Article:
Regulating cholesterol levels might be the key to improving cancer treatment

Researchers from Aarhus University have identified a mechanism that can improve current immunotherapies by regulating cholesterol levels. The study shows the potential of manipulating cholesterol levels in future treatment strategies for cancer and other illnesses.

Professor Martin Roelsgaard Jakobsen Photo: Simon Fischel, AU Health

A team of researchers from Aarhus University has made a remarkable discovery that could improve cancer treatment and the treatment of a number of other illnesses.

The key lies in regulating cholesterol levels, which can help make existing treatments more effective.

"We’ve identified a new mechanism that can regulate a crucial immune pathway in the fight against cancer, and this gives us a deeper understanding of how we can activate the body's own defence against the disease," explains Professor Martin Roelsgaard Jakobsen from the Department of Biomedicine and one of the last three authors of the study.

Special focus on an essential protein

The researchers have focused on the so-called STING protein, an important element of the immune system's defence against cancer cells.

By manipulating cholesterol levels, the researchers were able to improve the function of the STING protein, thereby opening up new ways of bolstering the body's natural defences against cancer.

Effective cancer treatment depends on the strength of the patient's immune system and how well it can be boosted to kill cancer cells.

According to Martin Roelsgaard Jakobsen, cancer treatment requires a combination of treatment strategies that trigger local immune activation in the tumour, attract cytotoxic T cells, and stimulate broader activation of immune cells.

And this is where the new mechanism presents new opportunities.

“The STING protein has already shown promise in cancer treatment, but we haven’t yet discovered how to activate it in a clinical context. Our research provides a new approach to boosting the activity of the STING protein, giving us another way of harnessing the body's natural defences against cancer," he explains.

Result of cross-disciplinary collaboration

The study is the result of an interdisciplinary collaboration between researchers at Aarhus University and Aalborg University, including Martin Roelsgaard Jakobsen and Emil Kofod-Olsen, who are specialists in STING signalling and cancer immunology, and Baocun Zhang and Søren Riis Paludan, who have in-depth knowledge of the molecular biology of the STING protein and its role in a number of illnesses.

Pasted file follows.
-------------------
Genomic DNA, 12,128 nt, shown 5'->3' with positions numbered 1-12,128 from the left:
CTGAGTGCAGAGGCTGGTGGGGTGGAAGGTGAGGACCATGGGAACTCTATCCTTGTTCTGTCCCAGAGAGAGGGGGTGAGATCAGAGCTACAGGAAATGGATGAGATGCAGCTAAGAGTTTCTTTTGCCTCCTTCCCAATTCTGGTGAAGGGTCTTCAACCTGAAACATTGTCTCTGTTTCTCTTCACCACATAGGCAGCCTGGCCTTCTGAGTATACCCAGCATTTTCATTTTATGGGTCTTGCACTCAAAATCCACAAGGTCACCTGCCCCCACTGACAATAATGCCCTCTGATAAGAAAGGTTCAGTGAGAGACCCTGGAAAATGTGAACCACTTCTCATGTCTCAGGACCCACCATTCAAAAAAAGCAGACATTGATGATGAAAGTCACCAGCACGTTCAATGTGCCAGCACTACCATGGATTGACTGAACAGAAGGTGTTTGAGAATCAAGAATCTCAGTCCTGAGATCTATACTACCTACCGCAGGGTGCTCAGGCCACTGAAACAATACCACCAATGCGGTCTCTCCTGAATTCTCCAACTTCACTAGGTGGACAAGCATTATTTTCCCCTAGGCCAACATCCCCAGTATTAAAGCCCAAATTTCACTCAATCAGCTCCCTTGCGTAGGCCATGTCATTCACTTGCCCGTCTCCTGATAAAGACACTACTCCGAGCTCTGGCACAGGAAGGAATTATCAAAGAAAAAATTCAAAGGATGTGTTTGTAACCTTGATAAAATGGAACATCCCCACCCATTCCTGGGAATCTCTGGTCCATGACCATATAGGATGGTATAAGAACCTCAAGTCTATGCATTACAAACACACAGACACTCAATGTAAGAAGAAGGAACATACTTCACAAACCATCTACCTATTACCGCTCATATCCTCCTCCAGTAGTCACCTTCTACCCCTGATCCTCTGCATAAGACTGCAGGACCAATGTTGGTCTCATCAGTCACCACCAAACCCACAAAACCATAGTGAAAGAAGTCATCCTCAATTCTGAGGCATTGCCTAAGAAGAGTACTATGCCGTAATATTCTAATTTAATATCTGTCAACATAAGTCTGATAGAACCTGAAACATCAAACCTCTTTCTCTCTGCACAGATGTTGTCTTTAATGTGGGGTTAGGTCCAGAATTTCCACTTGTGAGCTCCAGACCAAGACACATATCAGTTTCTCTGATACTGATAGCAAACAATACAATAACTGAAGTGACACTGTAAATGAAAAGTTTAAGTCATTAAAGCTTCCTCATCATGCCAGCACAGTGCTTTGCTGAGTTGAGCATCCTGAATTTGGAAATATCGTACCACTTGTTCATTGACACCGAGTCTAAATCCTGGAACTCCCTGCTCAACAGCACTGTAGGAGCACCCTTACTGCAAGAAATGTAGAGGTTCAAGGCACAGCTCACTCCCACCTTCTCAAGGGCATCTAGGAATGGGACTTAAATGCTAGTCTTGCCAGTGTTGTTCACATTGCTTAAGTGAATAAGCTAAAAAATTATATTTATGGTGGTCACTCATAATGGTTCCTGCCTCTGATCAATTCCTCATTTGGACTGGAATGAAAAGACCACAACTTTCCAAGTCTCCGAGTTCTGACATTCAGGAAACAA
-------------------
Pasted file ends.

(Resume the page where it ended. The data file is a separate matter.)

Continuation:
The combination of different disciplines has been crucial in linking cholesterol levels with immune responses to cancer.

"Our discovery is a direct result of bringing together experts from different fields. The collaboration has created a unique understanding of how we can fight back against cancer more effectively," says Martin Roelsgaard Jakobsen.

Could pave the way for several drugs

The discovery of how cholesterol affects the STING protein not only opens new doors to cancer treatment. Researchers also expect the mechanism to play a role in the fight against a number of other illnesses.

"Thanks to increased knowledge about both the mechanism of action in the STING protein and how the protein contributes to a number of illnesses, it is now more likely that a number of new drugs against those illnesses can be developed," says Professor Søren Riis Paludan.

This would include autoimmune diseases and neurodegenerative diseases, in which the immune system also plays a crucial role.

The research results - more information

Type of Study: Experimental research that includes animal experiments with mice and cell culture studies.

Collaborators: Department of Medicine and Health Technology, Aalborg University, Department of Forensic Medicine, Aarhus University, Department of Biology, University of Copenhagen, Department of Infectious Diseases, Aarhus University Hospital.

External Funding: European Research Council, Novo Nordisk Foundation, Danish Cancer Society, Aase and Einar Danielsen's Foundation, The Erichsen Family Foundation, Lundbeck Foundation.

Conflict of Interest: Martin Roelsgaard Jakobsen is a shareholder in STipe Therapeutics, which develops cancer immunotherapies targeting the STING pathway. The remaining authors declare no competing interests.

Link to the scientific article:



Professor Martin Roelsgaaard Jakobsen
Aarhus University, Department of Biomedicine
Phone: +45 26153369